MLJ Monday – The Doctor Changes His Mind

In the Preface to Great Doctrines of the Bible, the editors note that after World War II, Lloyd-Jones held discussion meetings at Westminster Chapel in London on Friday evenings to talk about practical issues in the Christian life. Because many people began asking him questions about biblical doctrines, the Doctor began a series of lectures on those subjects, which began in 1952 and lasted into 1955. This series of lectures eventually were published as part of Great Doctrines of the Bible.

In our MLJ post last Monday, Lloyd-Jones spoke about the mechanics of tongues as seen in Acts. The following quote is part of last week’s post and, again, was taken from Great Doctrines of the Bible.

” . . . I suggest that, by the power of the Holy Spirit, the people who were listening were enabled to hear in their own language though their own language was not being spoken . . . . it is quite possible that the apostles were speaking in some kind of speech and the Holy Spirit, as it were, conveyed that speech to all these people as if it were coming in their own tongue and they understood what was being said. They understood these men telling forth these wonderful works of God.”

In fact, some time between 1955 and 1964-65, it appears that Lloyd-Jones changed his mind regarding the suggested explanation he proposed above. Between 1964 and 1965, he preached a series of sermons on the book of John, and the sermons that form the book, Joy Unspeakable, are a part of this longer series on John’s Gospel. This book is about the baptism and gifts of the Holy Spirit. According to Christopher Catherwood, who penned the introduction to Joy Unspeakable, in the mid-1950’s Lloyd-Jones came to believe that “it was evident from Scripture that the sealing of the Spirit was indisputably separate from conversion after reading many of the Puritans and discovering that they testified, both from Scripture and from their own experience, that the two events were not necessarily simultaneous in the Christian’s life. The Christian should not just believe the truth and know it, the Puritans felt, but have a day-to-day living experience of it — what they called ‘experimental’ truth.” Catherwood goes on to say that MLJ’s conviction of what Scripture taught and his concern about the increasing aridity in the lives of many Christians around him, caused him to change both his views and his emphasis.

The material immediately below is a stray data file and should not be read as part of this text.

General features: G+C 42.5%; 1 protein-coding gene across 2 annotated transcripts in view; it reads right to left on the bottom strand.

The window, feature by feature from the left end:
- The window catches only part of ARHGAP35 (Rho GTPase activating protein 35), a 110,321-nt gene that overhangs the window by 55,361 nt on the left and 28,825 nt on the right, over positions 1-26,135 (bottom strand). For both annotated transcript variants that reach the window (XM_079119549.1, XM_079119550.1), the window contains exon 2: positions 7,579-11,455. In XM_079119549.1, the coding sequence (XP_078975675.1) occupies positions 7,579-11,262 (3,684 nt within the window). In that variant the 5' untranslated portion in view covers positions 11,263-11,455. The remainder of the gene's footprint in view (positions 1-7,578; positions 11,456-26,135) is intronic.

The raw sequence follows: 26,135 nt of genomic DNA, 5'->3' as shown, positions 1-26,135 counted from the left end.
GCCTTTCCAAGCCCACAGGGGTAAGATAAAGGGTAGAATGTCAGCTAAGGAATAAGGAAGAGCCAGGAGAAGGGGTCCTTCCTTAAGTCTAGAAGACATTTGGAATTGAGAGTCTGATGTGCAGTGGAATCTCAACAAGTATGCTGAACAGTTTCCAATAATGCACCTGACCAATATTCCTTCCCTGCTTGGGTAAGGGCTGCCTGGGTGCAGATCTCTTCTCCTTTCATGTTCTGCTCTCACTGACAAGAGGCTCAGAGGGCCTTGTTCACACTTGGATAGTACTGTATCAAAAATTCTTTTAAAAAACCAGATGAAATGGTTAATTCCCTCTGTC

With this background, then, it is perhaps not surprising to find that in Joy Unspeakable, in the chapter entitled, “Control of the Tongue,” Lloyd-Jones says this:

“Now the tendency in some is to identify [the tongues described in Acts 2] with what the apostle is speaking about in 1 Corinthians 12-14. And yet it seems to me that that is sheer confusion. I say that because it is perfectly clear from what happened on the day of Pentecost that the apostles were speaking in known languages. We prove that by pointing out how the different people who were there were astonished that they were all hearing these men speaking in their own languages. (Acts 2:7-8). They were clearly speaking in their languages.

“There are some who say that what happened was that the apostles were speaking the normal language of Galileans, but that the gift of understanding them was given to the other people. That is wrong for this reason: if that were so, it would be the other people on whom the Holy Spirit had descended. The miracle would have happened in the listeners. But the account tells us that the miracle had taken place in the speakers, in the apostles, who were enabled to speak these various languages, and the people were able to hear them. In other words, there was no need of an interpreter. The people knew the languages and they understood what was being said.”

Let’s all be humble enough to allow ourselves, like Lloyd-Jones, to be molded by Scripture in these matters. The fact that a man like Lloyd-Jones could come to radically different positions on some of the verses in question at different points of his life should give us cause to hold our own postions with a degree of willingness to change, willingness to be pursuaded. The interpretation of some of the biblical data about the gifts of the Spirit and experiential fullness of the Spirit is far from straightforward. It is important for us, as we are increasingly beginning to engage with and debate others who feel differently about us concerning the Spirit that we continue to be charitable towards them and do so in an attitude of wanting to learn and be shaped by the Bible rather than our own pre-conceived notions.


All emphasis mine.

The current excerpt is taken from:

D. Martyn Lloyd-Jones, Joy Unspeakable — The Baptism and Gifts of the Holy Spirit, “Control of the Tongue,” Kingsway Communications, Ltd. Eastbourne, England, 1984, 1985, 1994, pp. 273-274.

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